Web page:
Stories

The 200 story nodes created in commemoration of the Sir John A. Macdonald Bicentennial can be searched by more than twenty themes, through the pins on the interactive map and by date on the timeline. 

You're viewing 15 stories about “Military Presence

John A. Joins the Local Militia

1837

As an able male, Macdonald is required to join the local militia. They train on the Cricket Field, just south of the present-day Frontenac County Court House, a few days each summer.

Shooting of Col. Robert Moodie in front of John Montgomery's tavern, Yonge St., w. side, near Montgomery Ave. by Charles William Jefferys. Source: Toronto Public Library.

John A. Takes Up Arms

1837-1838

John A. Macdonald bore arms during the Rebellion of 1837 motivated by a demand for political reform.

Site of the Battle of the Windmill, Prescott. Source: Library and Archives Canada.

Nils von Schoultz

1837-1838

The most prominent criminal case in Macdonald's law career involves Nils von Schoultz, leader of a band of American-based raiders who attack near Prescott during the Rebellion of 1837.

In the left corner, the windows of the rooms turned into jail cells at Fort Henry have been barred. Watercolour by Lt. George St. Vincent Whitemore of the Royal Engineers, 1841. Source: National Archives of Canada.

The 1838 Escape from Fort Henry

June 29, 1838.

On June 29th, 1838 the prisoners of the Rebellion in Upper Canada escaped through one of Fort Henry’s underground chambers.

City Hall and Martello Tower circa 1916 by Clifford M. Johnston. Source: Library and Archives Canada.

Martello Towers

1845-1848

The four British military fortifications called Martello Towers that still "guard" Kingston today, were constructed in 19th century Kingston.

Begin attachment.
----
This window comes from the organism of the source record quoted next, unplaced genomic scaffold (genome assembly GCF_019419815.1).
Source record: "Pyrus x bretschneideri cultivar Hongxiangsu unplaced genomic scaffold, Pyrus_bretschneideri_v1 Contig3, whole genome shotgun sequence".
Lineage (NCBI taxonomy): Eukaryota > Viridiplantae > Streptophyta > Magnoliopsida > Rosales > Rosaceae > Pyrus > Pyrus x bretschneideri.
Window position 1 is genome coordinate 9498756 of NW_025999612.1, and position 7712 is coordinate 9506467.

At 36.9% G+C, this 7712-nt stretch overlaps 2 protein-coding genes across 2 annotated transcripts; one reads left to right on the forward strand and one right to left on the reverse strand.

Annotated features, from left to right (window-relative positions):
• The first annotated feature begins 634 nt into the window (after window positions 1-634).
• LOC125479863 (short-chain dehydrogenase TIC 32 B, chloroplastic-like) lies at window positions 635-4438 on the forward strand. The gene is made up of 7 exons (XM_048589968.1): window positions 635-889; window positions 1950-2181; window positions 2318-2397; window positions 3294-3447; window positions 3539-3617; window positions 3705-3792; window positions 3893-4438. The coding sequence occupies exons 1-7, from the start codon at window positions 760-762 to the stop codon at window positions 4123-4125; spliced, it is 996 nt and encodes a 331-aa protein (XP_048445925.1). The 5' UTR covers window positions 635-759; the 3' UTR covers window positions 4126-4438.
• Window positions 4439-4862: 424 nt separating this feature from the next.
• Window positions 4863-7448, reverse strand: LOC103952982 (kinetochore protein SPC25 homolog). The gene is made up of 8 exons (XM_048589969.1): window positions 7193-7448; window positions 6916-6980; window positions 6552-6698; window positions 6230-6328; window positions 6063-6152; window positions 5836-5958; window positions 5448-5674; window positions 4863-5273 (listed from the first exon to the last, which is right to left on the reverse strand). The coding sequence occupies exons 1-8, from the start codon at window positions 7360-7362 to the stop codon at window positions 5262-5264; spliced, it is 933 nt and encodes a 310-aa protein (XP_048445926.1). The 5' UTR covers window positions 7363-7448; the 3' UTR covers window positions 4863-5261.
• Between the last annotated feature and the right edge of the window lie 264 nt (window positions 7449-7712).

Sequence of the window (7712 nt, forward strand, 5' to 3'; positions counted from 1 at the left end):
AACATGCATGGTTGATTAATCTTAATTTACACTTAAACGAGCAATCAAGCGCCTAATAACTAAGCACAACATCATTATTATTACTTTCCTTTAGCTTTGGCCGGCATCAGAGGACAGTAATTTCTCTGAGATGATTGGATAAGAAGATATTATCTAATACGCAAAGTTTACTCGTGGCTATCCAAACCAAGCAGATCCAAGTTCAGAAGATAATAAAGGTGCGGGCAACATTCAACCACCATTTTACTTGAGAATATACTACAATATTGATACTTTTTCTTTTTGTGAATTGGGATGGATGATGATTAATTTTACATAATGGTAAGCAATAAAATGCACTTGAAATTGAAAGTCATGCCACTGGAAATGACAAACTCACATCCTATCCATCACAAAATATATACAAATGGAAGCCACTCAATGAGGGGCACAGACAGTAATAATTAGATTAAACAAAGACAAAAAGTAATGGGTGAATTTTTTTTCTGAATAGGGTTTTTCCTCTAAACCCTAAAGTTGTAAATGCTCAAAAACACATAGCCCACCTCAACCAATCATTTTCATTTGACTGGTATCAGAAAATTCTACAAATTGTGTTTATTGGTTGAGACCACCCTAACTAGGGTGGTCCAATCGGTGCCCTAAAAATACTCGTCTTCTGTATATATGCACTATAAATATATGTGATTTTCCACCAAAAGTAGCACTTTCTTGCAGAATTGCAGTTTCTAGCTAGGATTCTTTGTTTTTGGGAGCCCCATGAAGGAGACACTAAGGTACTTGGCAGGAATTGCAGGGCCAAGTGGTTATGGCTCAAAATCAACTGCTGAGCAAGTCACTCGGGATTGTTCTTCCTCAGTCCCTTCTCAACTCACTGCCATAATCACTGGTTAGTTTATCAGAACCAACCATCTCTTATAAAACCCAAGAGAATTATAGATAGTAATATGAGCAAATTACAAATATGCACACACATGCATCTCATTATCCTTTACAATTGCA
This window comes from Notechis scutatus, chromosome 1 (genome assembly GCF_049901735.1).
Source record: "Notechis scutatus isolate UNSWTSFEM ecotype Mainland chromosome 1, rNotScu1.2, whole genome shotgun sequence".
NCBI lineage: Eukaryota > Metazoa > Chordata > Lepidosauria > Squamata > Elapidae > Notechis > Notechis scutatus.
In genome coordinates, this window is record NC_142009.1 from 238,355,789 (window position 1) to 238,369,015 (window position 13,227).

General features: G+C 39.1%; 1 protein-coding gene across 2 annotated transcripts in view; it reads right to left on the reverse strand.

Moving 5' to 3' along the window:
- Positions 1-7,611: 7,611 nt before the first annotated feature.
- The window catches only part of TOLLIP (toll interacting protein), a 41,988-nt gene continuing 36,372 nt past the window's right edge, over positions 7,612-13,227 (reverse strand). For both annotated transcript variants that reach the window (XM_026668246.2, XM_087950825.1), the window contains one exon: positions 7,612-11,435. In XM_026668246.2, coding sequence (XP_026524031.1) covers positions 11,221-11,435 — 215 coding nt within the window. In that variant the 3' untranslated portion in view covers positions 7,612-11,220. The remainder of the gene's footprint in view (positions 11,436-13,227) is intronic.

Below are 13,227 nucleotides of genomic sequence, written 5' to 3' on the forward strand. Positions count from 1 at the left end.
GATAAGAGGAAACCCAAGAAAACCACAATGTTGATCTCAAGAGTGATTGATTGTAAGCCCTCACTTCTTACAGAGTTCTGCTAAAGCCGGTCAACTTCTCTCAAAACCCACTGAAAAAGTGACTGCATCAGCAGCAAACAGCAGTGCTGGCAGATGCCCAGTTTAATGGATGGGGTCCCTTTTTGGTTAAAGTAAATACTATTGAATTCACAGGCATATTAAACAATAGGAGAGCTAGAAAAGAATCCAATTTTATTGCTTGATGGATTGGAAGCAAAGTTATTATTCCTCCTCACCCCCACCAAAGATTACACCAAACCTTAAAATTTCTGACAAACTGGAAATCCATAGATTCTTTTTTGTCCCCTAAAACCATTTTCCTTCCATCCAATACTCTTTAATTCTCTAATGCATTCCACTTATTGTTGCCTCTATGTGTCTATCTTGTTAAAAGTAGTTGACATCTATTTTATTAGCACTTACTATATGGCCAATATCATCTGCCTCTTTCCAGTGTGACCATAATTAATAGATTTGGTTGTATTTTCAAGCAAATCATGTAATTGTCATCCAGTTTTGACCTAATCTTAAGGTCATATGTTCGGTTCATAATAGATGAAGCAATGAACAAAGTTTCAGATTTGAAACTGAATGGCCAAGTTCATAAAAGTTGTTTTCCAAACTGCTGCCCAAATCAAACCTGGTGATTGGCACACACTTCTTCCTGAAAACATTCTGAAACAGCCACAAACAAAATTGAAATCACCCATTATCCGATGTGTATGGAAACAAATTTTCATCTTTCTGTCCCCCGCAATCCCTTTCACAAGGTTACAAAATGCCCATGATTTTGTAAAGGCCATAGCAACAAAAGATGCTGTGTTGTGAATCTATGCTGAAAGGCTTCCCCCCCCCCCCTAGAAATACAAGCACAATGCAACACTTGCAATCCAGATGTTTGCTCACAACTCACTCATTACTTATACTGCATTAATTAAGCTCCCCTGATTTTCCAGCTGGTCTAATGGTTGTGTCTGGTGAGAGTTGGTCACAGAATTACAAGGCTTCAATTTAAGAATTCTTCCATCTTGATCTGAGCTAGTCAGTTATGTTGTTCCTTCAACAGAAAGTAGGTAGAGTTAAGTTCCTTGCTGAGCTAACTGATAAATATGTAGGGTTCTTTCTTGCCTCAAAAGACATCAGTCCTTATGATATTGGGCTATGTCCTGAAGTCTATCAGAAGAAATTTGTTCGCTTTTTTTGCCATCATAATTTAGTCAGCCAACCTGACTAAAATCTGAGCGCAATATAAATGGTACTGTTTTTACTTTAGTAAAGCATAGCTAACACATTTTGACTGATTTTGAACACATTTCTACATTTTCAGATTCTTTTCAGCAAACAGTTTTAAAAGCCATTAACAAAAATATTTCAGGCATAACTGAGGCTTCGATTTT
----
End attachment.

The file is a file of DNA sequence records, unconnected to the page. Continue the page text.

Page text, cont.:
Wounded soldiers under trees, Marye's Heights, Fredericksburg. After the battle of Spotsylvania, 1864 by Matthew Brady. Source: The United States National Archices and Records.

American Civil War

1861-1865

Between 1861 and 1865 our American neighbours waged a bloody civil war that left hundreds of thousands dead and forever shaped modern America. Slavery was ended due to this war.

Councillors of the Provisional Government of the Métis Nation. Source: Library and Archives Canada.

Louis Riel and the Provisional Government

1869-1870

After failing to be consulted on the sale of Rupert's Land where they were living, the Métis, joined by settlers and First Nations peoples, formed a provisional government in 1869.

The execution of Scott. Artist: J. W. Source: Library and Archives Canada.

Red River Resistance

1869-1870

Louis Riel led two resistance movements against the government of Canada while Sir John A. was prime minister.

Personnel of the North-West Mounted Police, Dawson, Yukon. Source: Library and Archives Canada.

The Establishment of the North-West Mounted Police

May 23, 1873

On May 23, 1873, Queen Victoria, acting on the advice of Sir John A., approved the act to establish the North-West Mounted Police, later to become the Royal Canadian Mounted Police, one of the most

Gabriel Dumont (1837-1906), Military Commander of the Métis during the North West Rebellion of 1885 by Harvey J. Strong. Source: Library and Archives Canada.

Gabriel Dumont Serves as Louis Riel's Chief Military Officer

1885

In 1885, Gabriel Dumont served as Louis Riel's chief military officer as Riel attempted to seek justice from the Macdonald government – or, depending on your point of view, led a rebellion.

The Capture of Batoche by Grundy. Source: Library and Archives Canada.

The Battle of Batoche

May 9, 1885 - May 12, 1885

The Battle of Batoche marked the final battle of the Northwest Resistance. Over the course of three days, 250 Métis battled more than 900 Canadian Forces troops.

Mackenzie Building at the Royal Military College (RMC), Kingston, Ontario with Fort Frederick in the foreground. Source: Library and Archives Canada.

Major-General D.R. Cameron

1888-1896

Sir Charles Tupper makes frequent trips to Kingston to campaign for Macdonald, but also to visit his daughter Emma and her husband Major-General D. R.

More than ten thousand people filed past Macdonald's coffin as he lay in state in City Hall. Source: Queen's University Archives.

Sir John A.'s Death

June 6, 1891

Macdonald died on June 6, 1891, and, following several days of ceremonies in Ottawa, his steel-casketed body arrived in downtown Kingston on June 10, symbolically, by rail.

Funeral of Sir John A. Macdonald, Cataraqui Cemetery, Kingston, ON by James W Powell. Source: Library and Archives Canada.

Sir John A.'s Funeral

June 11, 1891

On June 11, the day of the funeral, the horse-drawn hearse proceeded to Cataraqui Cemetery along streets lined with mourners from across Ontario and Quebec, and Kingston expressed its mourning by t

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